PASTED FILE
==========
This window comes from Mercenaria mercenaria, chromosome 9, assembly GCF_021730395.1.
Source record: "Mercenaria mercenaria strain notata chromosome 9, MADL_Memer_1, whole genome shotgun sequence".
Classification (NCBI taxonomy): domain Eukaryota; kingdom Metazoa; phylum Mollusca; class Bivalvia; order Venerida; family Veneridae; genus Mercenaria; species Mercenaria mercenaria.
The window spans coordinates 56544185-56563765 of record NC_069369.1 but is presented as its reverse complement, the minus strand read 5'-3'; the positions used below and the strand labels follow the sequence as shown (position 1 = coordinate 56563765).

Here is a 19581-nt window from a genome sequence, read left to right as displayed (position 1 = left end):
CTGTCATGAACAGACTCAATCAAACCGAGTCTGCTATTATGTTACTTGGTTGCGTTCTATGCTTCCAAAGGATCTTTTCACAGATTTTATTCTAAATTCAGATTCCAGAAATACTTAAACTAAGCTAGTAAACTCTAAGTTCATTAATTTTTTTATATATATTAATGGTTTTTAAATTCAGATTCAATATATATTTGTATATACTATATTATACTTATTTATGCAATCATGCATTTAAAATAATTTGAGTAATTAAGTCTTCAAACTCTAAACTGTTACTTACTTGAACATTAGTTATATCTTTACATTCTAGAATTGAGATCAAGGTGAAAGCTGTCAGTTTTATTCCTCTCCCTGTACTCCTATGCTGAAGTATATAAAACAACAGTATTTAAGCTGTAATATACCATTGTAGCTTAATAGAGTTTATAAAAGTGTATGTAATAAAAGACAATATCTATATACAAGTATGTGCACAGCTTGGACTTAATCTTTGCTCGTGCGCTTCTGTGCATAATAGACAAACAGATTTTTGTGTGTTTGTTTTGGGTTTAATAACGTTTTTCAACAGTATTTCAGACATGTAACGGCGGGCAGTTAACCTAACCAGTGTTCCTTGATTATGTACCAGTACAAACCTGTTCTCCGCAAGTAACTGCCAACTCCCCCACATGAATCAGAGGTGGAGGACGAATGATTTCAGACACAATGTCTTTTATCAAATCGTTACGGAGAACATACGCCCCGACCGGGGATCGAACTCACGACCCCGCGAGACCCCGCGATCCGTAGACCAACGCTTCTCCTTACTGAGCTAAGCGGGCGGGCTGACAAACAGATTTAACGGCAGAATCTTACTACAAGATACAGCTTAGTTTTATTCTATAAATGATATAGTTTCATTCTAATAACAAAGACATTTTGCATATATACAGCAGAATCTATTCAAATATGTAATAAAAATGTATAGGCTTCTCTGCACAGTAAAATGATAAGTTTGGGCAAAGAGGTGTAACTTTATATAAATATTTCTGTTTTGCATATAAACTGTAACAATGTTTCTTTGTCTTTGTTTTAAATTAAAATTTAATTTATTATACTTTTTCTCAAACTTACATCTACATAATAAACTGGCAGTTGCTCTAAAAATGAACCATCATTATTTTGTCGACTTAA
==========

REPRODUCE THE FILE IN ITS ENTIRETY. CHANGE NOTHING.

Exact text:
This window comes from Mercenaria mercenaria, chromosome 9, assembly GCF_021730395.1.
Source record: "Mercenaria mercenaria strain notata chromosome 9, MADL_Memer_1, whole genome shotgun sequence".
Classification (NCBI taxonomy): domain Eukaryota; kingdom Metazoa; phylum Mollusca; class Bivalvia; order Venerida; family Veneridae; genus Mercenaria; species Mercenaria mercenaria.
The window spans coordinates 56544185-56563765 of record NC_069369.1 but is presented as its reverse complement, the minus strand read 5'-3'; the positions used below and the strand labels follow the sequence as shown (position 1 = coordinate 56563765).

Here is a 19581-nt window from a genome sequence, read left to right as displayed (position 1 = left end):
CTGTCATGAACAGACTCAATCAAACCGAGTCTGCTATTATGTTACTTGGTTGCGTTCTATGCTTCCAAAGGATCTTTTCACAGATTTTATTCTAAATTCAGATTCCAGAAATACTTAAACTAAGCTAGTAAACTCTAAGTTCATTAATTTTTTTATATATATTAATGGTTTTTAAATTCAGATTCAATATATATTTGTATATACTATATTATACTTATTTATGCAATCATGCATTTAAAATAATTTGAGTAATTAAGTCTTCAAACTCTAAACTGTTACTTACTTGAACATTAGTTATATCTTTACATTCTAGAATTGAGATCAAGGTGAAAGCTGTCAGTTTTATTCCTCTCCCTGTACTCCTATGCTGAAGTATATAAAACAACAGTATTTAAGCTGTAATATACCATTGTAGCTTAATAGAGTTTATAAAAGTGTATGTAATAAAAGACAATATCTATATACAAGTATGTGCACAGCTTGGACTTAATCTTTGCTCGTGCGCTTCTGTGCATAATAGACAAACAGATTTTTGTGTGTTTGTTTTGGGTTTAATAACGTTTTTCAACAGTATTTCAGACATGTAACGGCGGGCAGTTAACCTAACCAGTGTTCCTTGATTATGTACCAGTACAAACCTGTTCTCCGCAAGTAACTGCCAACTCCCCCACATGAATCAGAGGTGGAGGACGAATGATTTCAGACACAATGTCTTTTATCAAATCGTTACGGAGAACATACGCCCCGACCGGGGATCGAACTCACGACCCCGCGAGACCCCGCGATCCGTAGACCAACGCTTCTCCTTACTGAGCTAAGCGGGCGGGCTGACAAACAGATTTAACGGCAGAATCTTACTACAAGATACAGCTTAGTTTTATTCTATAAATGATATAGTTTCATTCTAATAACAAAGACATTTTGCATATATACAGCAGAATCTATTCAAATATGTAATAAAAATGTATAGGCTTCTCTGCACAGTAAAATGATAAGTTTGGGCAAAGAGGTGTAACTTTATATAAATATTTCTGTTTTGCATATAAACTGTAACAATGTTTCTTTGTCTTTGTTTTAAATTAAAATTTAATTTATTATACTTTTTCTCAAACTTACATCTACATAATAAACTGGCAGTTGCTCTAAAAATGAACCATCATTATTTTGTCGACTTAA